Afghan Vice President Mohammed Fahim, second from right, attends the last day of the Loya Jirga in Kabul on Nov. 24, 2013. (Omar Sobhani/ Reuters) (Omar Sobhani/Reuters)

Afghanistan’s first vice president, Marshal Mohammed Fahim, a polarizing leader whose political and military career spanned the anti-Soviet war and the American invasion, died Sunday. He was 57.

He died of an undisclosed illness, according to Afghanistan’s presidential palace.

Mr. Fahim’s death leaves Afghanistan without one of its most controversial figures, a man who was expected to play an influential role in the country’s security establishment and its complicated ethnic politics after the American military withdrawal this year.

Born in 1957, Mr. Fahim first gained notoriety as a young commander during the Soviet occupation of the 1980s and then as an anti-Taliban leader in the 1990s — a legacy he would parlay into a formal position of power under President Hamid Karzai. In 2001, with American support, he helped topple the Taliban as leader of the Northern Alliance.

Karzai on Sunday called Mr. Fahim’s death “a huge loss for Afghanistan.”

Afghan Vice President Mohammed Fahim first gained notoriety as a young commander during the Soviet occupation of the 1980s and then as an anti-Taliban leader in the 1990s. (Shah Marai/Agence France-Presse via Getty Images)

While Mr. Fahim’s battlefield experience inspired respect in many, to others he symbolized a new generation of Afghan warlords who profited immensely from his proximity to power and foreign aid. By many accounts, Mr. Fahim grew enormously wealthy in the years after 2002, first during his stint as defense minister and then as vice president.

As he ascended the country’s political ranks, Afghans and foreign diplomats alike grumbled that they were empowering a man with a shadowy record. But many recognized that plucking Mr. Fahim from power would do more harm than good, potentially upsetting a delicate ethnic balance.

In 2002, when aid began flowing to help create a new Afghan army, Mr. Fahim was thought to be one of the main beneficiaries. He was long plagued by allegations of drug trafficking and corruption, which many say helped enrich a growing circle of devotees, mostly from his own Tajik ethnicity.

He built large homes and held private games of Buzkashi, where men on horseback fight for control of goat carcass. He maintained an enormous security detail, which grew after a major Taliban attack targeted his convoy in 2009.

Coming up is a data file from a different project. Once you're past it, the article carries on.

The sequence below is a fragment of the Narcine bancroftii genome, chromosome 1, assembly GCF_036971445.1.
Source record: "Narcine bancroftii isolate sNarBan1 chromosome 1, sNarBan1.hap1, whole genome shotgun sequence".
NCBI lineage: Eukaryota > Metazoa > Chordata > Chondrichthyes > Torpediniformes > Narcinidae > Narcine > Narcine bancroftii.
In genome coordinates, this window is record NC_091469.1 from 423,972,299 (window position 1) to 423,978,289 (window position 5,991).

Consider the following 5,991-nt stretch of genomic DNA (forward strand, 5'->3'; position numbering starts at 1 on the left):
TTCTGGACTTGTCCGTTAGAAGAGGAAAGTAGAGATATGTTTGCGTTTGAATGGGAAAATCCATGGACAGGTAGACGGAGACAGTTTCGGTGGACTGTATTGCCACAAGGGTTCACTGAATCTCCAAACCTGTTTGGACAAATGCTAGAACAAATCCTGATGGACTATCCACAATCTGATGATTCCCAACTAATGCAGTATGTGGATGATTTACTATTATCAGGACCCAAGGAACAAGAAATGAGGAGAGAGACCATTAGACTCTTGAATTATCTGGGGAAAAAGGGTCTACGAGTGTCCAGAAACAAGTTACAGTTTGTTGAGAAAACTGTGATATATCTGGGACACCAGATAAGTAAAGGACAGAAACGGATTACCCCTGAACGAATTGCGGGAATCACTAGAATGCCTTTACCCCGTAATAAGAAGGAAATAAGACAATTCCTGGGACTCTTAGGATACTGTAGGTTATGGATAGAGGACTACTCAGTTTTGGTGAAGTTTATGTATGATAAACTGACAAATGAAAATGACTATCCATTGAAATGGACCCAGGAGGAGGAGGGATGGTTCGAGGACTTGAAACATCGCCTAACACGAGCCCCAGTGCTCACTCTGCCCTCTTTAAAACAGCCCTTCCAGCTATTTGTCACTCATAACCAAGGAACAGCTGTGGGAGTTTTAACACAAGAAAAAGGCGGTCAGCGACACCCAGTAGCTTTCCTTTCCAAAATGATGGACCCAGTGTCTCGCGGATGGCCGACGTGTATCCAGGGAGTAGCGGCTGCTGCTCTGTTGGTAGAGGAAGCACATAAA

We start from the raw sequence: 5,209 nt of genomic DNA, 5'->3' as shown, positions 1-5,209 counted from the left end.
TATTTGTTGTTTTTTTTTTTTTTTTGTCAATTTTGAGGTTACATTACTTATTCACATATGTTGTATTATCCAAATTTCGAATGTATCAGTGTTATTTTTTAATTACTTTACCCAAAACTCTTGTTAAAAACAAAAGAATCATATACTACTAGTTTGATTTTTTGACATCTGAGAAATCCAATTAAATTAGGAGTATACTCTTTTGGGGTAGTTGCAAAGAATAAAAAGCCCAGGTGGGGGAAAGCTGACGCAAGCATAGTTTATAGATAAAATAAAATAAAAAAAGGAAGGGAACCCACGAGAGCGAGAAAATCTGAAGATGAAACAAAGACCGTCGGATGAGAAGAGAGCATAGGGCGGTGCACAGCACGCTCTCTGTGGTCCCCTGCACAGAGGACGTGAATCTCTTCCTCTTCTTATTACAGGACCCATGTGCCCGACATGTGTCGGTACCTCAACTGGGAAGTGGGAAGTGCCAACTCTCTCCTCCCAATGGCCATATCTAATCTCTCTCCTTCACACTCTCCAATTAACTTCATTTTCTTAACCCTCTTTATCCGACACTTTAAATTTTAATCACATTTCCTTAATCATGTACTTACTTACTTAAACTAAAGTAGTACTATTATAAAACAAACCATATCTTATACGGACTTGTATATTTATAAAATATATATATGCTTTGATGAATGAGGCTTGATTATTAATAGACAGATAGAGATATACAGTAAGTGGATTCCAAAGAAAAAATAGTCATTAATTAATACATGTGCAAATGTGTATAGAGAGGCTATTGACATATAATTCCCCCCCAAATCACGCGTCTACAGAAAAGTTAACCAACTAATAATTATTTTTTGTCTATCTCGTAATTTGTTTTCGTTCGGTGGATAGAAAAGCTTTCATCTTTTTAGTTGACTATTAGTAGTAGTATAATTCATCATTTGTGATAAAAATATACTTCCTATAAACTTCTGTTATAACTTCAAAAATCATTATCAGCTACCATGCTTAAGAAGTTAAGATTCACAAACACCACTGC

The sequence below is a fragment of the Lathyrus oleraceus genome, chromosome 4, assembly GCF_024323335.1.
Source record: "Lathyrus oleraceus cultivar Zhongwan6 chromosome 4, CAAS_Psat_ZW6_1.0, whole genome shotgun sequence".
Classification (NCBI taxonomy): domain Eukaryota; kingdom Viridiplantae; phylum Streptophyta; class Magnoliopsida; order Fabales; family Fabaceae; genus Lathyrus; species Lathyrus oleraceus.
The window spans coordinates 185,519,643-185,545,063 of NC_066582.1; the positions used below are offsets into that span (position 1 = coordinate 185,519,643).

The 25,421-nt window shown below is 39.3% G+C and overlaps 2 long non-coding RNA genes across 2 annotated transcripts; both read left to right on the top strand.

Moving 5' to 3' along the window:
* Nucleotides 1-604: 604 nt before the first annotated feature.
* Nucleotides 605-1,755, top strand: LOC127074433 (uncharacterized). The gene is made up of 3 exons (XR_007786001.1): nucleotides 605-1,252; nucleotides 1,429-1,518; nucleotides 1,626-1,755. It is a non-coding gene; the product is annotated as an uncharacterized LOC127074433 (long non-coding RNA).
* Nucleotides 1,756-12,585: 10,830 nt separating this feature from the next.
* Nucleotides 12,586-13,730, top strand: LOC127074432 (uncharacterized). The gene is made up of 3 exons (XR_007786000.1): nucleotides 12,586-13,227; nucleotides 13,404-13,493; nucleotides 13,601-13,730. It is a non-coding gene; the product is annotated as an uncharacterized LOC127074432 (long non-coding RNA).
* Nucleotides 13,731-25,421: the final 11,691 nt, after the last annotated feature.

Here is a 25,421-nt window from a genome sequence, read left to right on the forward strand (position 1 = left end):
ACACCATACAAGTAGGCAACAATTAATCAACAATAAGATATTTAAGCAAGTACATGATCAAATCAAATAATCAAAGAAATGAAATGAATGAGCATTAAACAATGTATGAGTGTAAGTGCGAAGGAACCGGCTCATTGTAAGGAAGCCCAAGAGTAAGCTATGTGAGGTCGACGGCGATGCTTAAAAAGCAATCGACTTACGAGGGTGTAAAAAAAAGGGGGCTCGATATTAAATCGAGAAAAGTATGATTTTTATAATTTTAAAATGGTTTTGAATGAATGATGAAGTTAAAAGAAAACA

Despite the allegations against him, Mr. Fahim no doubt played a crucial role in a multi-ethnic government that, to some degree, helped unite Tajiks and Pashtuns, the country’s two major ethnicities. After he ran for office as Karzai’s vice president in 2009, photos of his likeness were plastered all over Kabul, where they remain today.

Karzai awarded Mr. Fahim the honorary title of “Afghanistan’s Marshal” for his role during the various wars. And while many foreign diplomats raised concerns about him privately, Mr. Fahim was seen by many as a man who had accrued too much power to be dismissed or marginalized.

On Sunday, a United Nations statement called him “a good and trusted partner of the UN.”

It’s unclear precisely what role Mr. Fahim would have played in the country’s upcoming presidential elections or the subsequent political transition, but no one doubts that he would have used his political muscle to harness Tajik voters April 5 to secure his position in the next administration. Many believe he would have supported Abdullah Abdullah, also a former Northern Alliance commander. Because of his sizable following and ethnic clout, Mr. Fahim could have been a force for unity or instability, depending on how he instructed his men to behave. In that respect, he has no clear successor.

The Afghan government called for three days of national mourning, during which the national flag will be lowered to half-mast.